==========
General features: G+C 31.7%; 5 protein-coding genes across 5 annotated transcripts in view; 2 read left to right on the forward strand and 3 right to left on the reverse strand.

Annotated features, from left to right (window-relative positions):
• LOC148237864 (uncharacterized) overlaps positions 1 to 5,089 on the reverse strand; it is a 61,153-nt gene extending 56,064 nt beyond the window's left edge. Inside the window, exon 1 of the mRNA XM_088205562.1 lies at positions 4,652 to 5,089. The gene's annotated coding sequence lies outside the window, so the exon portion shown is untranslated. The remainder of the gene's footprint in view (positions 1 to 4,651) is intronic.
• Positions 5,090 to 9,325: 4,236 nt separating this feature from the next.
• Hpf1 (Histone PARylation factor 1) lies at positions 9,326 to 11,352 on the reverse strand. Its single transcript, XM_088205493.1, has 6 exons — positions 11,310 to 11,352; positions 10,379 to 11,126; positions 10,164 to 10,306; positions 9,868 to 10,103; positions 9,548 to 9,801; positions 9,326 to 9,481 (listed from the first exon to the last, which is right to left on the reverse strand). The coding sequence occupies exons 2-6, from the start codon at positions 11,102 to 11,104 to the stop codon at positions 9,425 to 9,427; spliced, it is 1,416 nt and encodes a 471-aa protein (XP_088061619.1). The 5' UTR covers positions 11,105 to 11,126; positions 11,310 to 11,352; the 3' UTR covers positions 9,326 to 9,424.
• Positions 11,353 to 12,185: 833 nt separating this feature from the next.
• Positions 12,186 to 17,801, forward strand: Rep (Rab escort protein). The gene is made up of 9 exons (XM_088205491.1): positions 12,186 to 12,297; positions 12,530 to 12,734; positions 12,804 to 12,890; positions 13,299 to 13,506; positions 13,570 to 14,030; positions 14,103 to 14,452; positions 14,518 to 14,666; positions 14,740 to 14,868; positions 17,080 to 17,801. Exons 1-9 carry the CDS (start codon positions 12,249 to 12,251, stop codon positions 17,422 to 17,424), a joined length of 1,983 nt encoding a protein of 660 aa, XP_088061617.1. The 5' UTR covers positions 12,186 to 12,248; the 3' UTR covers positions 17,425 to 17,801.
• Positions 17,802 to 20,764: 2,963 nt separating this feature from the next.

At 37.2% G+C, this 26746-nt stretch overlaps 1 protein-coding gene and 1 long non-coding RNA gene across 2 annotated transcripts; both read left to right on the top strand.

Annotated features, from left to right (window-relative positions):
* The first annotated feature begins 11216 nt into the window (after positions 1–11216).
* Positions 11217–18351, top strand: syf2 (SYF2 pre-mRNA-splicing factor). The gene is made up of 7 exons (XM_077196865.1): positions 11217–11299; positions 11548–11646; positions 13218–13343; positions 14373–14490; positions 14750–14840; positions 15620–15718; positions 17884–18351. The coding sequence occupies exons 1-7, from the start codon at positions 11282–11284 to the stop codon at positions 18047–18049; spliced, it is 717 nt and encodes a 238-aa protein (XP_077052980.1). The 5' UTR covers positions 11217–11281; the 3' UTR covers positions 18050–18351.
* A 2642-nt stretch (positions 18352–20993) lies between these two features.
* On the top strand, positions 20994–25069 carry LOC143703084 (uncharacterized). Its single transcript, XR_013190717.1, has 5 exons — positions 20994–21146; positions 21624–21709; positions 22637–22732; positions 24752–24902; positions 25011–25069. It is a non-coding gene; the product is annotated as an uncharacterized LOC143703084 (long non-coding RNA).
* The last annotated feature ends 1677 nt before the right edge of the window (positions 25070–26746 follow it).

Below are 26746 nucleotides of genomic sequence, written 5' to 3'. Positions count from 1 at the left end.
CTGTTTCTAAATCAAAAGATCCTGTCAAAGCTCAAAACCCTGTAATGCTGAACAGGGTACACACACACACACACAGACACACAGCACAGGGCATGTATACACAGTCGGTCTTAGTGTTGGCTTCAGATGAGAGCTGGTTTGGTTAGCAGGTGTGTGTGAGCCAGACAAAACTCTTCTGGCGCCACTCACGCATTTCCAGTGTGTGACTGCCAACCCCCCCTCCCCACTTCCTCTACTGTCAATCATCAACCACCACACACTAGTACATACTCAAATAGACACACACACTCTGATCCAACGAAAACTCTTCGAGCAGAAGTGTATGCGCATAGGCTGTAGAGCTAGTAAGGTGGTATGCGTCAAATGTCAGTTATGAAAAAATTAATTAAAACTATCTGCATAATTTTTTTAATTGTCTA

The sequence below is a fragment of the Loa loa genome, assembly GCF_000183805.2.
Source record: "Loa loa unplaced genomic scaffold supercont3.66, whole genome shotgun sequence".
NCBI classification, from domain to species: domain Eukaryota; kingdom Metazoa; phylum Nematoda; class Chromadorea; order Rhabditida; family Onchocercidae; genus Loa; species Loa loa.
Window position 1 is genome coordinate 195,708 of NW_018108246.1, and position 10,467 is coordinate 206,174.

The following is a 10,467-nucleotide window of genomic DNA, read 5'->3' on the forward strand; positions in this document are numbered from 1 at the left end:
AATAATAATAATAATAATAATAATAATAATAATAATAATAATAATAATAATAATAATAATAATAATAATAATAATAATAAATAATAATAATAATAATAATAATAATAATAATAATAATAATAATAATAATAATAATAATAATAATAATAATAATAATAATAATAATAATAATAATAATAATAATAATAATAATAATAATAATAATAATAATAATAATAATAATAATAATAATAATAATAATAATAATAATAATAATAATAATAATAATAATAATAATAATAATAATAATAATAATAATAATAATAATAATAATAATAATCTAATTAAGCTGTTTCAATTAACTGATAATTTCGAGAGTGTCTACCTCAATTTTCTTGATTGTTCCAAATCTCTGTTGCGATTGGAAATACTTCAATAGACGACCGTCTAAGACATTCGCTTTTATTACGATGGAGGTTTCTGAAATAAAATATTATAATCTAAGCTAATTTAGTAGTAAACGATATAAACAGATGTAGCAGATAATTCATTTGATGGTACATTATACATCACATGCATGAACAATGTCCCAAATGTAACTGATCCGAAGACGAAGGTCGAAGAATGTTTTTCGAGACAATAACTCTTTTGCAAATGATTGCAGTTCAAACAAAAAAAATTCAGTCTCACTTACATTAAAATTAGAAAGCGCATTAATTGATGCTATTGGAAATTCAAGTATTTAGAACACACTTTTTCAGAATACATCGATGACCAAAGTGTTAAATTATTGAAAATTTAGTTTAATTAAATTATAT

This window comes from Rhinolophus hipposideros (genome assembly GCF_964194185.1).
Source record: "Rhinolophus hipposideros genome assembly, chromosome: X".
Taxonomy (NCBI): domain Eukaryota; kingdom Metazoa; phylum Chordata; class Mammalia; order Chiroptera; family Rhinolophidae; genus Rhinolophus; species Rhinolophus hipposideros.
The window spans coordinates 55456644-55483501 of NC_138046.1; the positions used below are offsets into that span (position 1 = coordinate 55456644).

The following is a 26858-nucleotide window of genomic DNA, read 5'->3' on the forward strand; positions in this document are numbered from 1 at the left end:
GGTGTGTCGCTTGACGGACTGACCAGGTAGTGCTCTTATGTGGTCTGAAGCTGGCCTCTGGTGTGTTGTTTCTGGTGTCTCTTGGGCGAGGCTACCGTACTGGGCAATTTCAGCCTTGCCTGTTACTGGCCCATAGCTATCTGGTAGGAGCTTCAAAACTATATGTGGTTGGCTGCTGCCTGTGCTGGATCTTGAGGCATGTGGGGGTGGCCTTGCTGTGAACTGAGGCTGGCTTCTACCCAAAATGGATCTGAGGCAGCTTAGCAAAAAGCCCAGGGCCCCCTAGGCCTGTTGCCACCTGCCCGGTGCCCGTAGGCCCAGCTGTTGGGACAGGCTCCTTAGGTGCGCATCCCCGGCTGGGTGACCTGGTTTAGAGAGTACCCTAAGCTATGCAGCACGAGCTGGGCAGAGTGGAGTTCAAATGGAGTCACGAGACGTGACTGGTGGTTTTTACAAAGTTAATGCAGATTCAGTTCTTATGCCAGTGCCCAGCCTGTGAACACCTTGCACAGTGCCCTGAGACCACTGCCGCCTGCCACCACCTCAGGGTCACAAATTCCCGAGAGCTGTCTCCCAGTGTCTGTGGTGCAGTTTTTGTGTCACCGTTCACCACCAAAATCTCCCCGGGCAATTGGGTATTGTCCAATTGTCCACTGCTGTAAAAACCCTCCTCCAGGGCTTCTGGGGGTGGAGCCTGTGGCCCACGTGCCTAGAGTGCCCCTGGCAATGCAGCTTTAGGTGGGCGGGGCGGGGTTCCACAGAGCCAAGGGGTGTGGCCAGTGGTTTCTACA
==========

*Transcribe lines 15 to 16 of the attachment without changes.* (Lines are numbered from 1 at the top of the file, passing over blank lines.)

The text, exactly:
* The last annotated feature ends 1677 nt before the right edge of the window (positions 25070–26746 follow it).

Below are 26746 nucleotides of genomic sequence, written 5' to 3'. Positions count from 1 at the left end.